BOZTEPE: String of lung ilnesses show vaping's harm
Addictions come in all different shapes and sizes, from opioids to cigarettes to modern-day addictions such as social media. But today I want to discuss a current fad that actually started with good intentions: the vape.
Before I discuss the vape, I want to discuss its origins as both the vape and the juul originated from electronic cigarettes. An electronic cigarette is a battery-operated tool that discharges either small doses of vaporized nicotine or non-nicotine solutions that emulates a sensation closest to what a smoker would experience with smoking a regular cigarette.
In the last few years, the tide has been shifting. Rather than helping those trying to beat an addiction, an influx of young adults and pre-teens have picked up their own vapes and consequently their own addictions.
"'Vaping' is now the most popular form of tobacco use among teenagers in the U.S. E-cigarette use rose by 900% among high school students from 2011 to 2015. In 2016, over 2 million middle and high school students had tried e-cigarettes," according to the Centers for Disease Control and Prevention (CDC).
And to add insult to injury, “those aged 18 to 24 years, 40% of vapers had not been smokers before using the device,” which brings me to my main point, something has to be done about the exponentially growing vaping issue.
Quitting smoking is one of the most beneficial things you can do for your health. Smoking has the ability to affect nearly every organ in your body and the health issues that can arise from it vary from asthma to lung cancer.
Aside from the fact that we are normally not guaranteed that the liquids found in the vape pens are in fact what the label says they are, they still contain nicotine. Nicotine is still the primary component within regular cigarettes and vapes, not to mention it is a toxic substance that raises your blood pressure and increases your adrenaline.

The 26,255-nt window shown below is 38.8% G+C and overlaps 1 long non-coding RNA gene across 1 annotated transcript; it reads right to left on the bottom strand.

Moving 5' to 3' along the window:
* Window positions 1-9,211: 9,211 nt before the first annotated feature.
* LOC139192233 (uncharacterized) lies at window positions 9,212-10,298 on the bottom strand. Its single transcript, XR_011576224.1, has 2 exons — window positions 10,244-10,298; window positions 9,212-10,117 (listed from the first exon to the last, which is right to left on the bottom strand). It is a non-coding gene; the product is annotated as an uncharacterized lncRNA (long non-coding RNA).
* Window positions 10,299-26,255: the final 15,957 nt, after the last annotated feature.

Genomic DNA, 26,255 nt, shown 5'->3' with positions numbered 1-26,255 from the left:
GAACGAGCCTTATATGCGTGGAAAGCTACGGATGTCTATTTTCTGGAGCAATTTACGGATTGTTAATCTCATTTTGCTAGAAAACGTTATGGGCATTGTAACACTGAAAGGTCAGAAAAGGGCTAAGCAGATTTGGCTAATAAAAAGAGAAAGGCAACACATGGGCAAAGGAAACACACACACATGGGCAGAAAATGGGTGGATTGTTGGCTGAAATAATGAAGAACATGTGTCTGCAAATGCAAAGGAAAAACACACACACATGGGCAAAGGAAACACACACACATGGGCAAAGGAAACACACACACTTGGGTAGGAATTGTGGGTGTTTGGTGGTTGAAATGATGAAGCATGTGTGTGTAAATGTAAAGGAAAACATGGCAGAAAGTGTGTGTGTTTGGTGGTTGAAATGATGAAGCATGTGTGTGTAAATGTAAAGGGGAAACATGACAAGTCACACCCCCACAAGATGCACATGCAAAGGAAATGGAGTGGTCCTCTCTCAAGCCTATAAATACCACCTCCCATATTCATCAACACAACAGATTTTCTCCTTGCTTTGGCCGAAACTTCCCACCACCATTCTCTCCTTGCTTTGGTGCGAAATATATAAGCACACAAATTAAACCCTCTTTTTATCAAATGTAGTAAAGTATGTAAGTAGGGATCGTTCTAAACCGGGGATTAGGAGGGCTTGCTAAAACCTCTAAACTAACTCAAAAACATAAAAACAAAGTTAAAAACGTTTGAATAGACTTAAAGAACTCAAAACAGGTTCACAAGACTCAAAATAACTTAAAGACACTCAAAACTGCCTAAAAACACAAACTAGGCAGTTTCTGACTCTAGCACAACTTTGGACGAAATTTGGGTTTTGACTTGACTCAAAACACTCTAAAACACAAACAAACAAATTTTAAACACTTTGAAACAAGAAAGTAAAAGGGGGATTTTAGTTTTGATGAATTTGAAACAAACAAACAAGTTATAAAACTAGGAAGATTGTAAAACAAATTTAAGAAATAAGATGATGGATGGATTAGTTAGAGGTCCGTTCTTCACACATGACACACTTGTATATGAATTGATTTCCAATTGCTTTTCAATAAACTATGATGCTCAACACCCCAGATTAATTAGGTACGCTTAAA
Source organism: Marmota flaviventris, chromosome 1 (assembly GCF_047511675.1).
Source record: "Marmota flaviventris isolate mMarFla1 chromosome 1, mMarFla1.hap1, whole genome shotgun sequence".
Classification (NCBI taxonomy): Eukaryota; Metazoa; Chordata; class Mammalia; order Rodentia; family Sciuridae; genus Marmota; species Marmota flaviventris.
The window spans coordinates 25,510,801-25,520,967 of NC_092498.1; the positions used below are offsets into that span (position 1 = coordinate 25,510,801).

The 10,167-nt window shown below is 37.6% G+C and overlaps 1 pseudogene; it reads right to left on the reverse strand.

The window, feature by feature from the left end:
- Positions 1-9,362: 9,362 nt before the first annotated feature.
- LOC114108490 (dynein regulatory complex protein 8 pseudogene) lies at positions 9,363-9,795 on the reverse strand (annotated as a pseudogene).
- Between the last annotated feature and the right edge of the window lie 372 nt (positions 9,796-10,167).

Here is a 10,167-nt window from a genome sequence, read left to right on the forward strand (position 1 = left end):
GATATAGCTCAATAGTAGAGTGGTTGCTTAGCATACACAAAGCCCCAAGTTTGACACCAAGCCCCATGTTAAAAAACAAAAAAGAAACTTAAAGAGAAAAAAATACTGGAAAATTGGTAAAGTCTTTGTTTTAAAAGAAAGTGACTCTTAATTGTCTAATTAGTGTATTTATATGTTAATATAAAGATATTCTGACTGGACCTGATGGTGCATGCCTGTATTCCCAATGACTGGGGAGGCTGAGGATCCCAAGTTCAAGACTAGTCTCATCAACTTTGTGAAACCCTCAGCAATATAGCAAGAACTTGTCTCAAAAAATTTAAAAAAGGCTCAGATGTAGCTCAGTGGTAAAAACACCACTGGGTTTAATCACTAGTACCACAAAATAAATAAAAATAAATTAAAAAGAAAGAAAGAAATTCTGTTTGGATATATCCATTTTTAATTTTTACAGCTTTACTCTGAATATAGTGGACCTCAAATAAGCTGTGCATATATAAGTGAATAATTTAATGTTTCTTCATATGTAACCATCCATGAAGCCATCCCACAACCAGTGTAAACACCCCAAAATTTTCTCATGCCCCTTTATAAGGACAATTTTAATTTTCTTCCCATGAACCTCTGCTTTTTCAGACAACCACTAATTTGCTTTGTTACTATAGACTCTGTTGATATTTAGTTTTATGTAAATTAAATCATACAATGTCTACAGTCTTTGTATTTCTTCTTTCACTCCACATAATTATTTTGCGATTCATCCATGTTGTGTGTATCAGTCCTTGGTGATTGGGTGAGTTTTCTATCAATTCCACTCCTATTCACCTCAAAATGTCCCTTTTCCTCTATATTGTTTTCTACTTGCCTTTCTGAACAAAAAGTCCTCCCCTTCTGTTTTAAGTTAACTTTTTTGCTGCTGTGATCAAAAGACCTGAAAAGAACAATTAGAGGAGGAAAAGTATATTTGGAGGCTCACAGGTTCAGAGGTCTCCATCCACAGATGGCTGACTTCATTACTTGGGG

This is an important note as the increase of those two highly increase the chances of you having a heart attack.
Also, in our quick-fire capitalistic world, we often fall victim to the brilliant minds behind many commercialized advertisements. The same way the “Got Milk?” campaign made many Americans believe that milk had the highest levels of calcium, the electronic cigarette companies marketed their device as the aid to help you quit smoking.
But, a recent Harvard Health study stated that most people who intended to use e-cigarettes to kick the addiction of nicotine ended up continuing to smoke both regular and electric cigarettes.
Young adults are still trying to figure out who they are, and even the smartest and most straight-edge students are enticed by vaping. They see it as less harmful than smoking, along with other factors such as flavored vape cartridges as flamboyant as apple pie to raspberry blast.
The most popular vape currently is a juul, which is even more dangerous than a vape. Unlike other vapes, the juul looks like a flash drive and can actually be charged in the USB port of a laptop.
The appeal of the juul for young teens is that it makes much less smoke than typical vapes, which makes it easier for them to vape at school or at home.
The most dangerous difference between the two is that the juul’s nicotine level is very similar to cigarettes. “Nicotine is about as addictive as cocaine and even more addictive than alcohol and barbiturates (anti-anxiety drugs)," according to the UK’s Royal College of Psychiatrists.
The bottom line is that vaping and juuling are not the answer to your addiction. Both juuls and vapes have large amounts of nicotine that causes adverse health risk both physically and mentally.
We might hope that this is just a temporary trend, but the statistics state otherwise. We must reach out to the Food and Drug Administration (FDA) and push them toward adding proper regulations and restrictions to limit the exposure of young adults to vapes. At the very least, they should make sure the liquids in the cartridges contain what they claim to and only that.
There must be actual repercussions to those who sell vapes and juuls to younger adults. But to do so, we need to share our discontent.
Kaan Jon Boztepe is a School of Arts and Sciences senior double majoring in philosophy and history. His column, "Kaanotations," typically runs on alternate Tuesdays.
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